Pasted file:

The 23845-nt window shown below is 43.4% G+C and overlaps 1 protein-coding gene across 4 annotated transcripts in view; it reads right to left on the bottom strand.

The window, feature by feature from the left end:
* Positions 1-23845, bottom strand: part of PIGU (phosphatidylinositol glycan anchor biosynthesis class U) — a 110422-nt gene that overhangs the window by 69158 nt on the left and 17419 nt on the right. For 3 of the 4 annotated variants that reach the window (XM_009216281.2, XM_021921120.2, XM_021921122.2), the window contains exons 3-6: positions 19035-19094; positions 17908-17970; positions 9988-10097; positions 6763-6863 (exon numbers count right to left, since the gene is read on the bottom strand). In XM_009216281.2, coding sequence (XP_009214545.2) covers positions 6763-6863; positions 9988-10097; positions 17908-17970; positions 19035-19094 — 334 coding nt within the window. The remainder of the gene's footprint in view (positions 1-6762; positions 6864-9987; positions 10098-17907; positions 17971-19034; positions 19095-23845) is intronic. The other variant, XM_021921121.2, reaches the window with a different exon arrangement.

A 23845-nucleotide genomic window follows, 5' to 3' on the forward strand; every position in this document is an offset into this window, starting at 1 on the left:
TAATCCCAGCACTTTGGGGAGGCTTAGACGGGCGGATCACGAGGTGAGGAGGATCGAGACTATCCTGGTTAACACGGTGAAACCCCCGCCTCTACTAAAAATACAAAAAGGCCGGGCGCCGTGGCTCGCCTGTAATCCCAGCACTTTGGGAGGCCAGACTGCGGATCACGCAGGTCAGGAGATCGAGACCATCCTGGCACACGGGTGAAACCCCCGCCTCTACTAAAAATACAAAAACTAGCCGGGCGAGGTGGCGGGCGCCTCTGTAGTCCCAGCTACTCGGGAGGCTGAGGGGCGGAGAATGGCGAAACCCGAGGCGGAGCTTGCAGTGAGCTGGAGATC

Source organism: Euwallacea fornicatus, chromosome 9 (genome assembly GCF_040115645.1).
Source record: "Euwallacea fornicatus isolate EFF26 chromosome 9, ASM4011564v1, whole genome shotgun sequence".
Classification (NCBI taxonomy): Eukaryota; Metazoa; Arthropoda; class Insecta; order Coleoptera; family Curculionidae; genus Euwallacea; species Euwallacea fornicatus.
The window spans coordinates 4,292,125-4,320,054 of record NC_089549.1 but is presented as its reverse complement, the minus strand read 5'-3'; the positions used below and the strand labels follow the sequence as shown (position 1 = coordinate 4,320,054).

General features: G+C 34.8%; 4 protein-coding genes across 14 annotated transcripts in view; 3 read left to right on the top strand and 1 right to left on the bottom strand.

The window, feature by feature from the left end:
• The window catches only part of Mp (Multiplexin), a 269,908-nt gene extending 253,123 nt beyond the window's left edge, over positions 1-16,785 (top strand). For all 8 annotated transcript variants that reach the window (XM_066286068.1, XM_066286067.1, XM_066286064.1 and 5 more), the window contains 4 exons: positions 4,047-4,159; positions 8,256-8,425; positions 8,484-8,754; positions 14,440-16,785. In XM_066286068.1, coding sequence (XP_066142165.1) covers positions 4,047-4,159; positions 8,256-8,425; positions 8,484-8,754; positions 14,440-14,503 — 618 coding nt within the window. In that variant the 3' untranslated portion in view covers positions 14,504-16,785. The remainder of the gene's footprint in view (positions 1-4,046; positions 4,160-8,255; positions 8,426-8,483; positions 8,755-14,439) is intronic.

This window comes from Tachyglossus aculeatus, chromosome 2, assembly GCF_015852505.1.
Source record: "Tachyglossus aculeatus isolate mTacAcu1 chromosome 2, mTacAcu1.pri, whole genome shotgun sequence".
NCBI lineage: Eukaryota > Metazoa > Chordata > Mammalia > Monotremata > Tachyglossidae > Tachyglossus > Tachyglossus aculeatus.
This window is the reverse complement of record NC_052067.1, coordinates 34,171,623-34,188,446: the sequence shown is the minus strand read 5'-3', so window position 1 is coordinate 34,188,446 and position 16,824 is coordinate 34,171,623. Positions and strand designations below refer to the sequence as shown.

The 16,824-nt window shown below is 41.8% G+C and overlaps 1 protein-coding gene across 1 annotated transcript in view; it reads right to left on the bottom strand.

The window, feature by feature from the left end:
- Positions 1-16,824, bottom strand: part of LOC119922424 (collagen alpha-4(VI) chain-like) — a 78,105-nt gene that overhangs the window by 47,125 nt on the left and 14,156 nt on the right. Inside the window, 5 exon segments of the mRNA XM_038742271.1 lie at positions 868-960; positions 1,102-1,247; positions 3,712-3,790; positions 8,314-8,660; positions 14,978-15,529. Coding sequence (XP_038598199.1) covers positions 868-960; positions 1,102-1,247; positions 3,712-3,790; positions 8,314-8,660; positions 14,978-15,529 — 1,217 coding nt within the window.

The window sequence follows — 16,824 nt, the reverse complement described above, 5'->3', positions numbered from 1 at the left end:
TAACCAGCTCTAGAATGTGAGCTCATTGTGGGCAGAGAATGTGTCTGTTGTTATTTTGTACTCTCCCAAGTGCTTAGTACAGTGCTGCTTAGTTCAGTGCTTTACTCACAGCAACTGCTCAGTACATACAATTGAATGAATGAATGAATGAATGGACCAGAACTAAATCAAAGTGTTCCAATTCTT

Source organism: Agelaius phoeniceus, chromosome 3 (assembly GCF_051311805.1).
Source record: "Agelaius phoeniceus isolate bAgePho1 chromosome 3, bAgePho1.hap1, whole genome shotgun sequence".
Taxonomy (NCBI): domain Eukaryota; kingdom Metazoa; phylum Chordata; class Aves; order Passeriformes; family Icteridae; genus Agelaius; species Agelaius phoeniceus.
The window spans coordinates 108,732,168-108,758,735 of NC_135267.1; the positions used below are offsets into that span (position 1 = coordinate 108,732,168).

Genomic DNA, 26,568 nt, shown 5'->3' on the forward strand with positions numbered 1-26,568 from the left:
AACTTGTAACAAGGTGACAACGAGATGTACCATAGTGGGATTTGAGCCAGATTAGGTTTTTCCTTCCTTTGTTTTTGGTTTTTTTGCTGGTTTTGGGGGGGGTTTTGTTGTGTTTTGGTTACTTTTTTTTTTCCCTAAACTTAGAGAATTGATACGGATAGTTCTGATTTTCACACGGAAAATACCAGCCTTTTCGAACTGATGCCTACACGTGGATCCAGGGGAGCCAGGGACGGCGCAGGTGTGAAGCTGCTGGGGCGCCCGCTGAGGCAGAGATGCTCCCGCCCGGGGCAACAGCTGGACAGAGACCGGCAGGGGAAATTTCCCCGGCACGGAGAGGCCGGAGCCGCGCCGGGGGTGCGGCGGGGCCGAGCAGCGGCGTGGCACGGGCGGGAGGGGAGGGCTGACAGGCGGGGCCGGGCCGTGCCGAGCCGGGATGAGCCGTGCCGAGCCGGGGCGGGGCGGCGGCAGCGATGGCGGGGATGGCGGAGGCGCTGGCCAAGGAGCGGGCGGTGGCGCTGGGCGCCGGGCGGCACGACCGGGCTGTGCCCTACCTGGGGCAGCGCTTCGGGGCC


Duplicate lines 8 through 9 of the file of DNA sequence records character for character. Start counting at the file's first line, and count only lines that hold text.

Classification (NCBI taxonomy): Eukaryota; Metazoa; Arthropoda; class Insecta; order Coleoptera; family Curculionidae; genus Euwallacea; species Euwallacea fornicatus.
The window spans coordinates 4,292,125-4,320,054 of record NC_089549.1 but is presented as its reverse complement, the minus strand read 5'-3'; the positions used below and the strand labels follow the sequence as shown (position 1 = coordinate 4,320,054).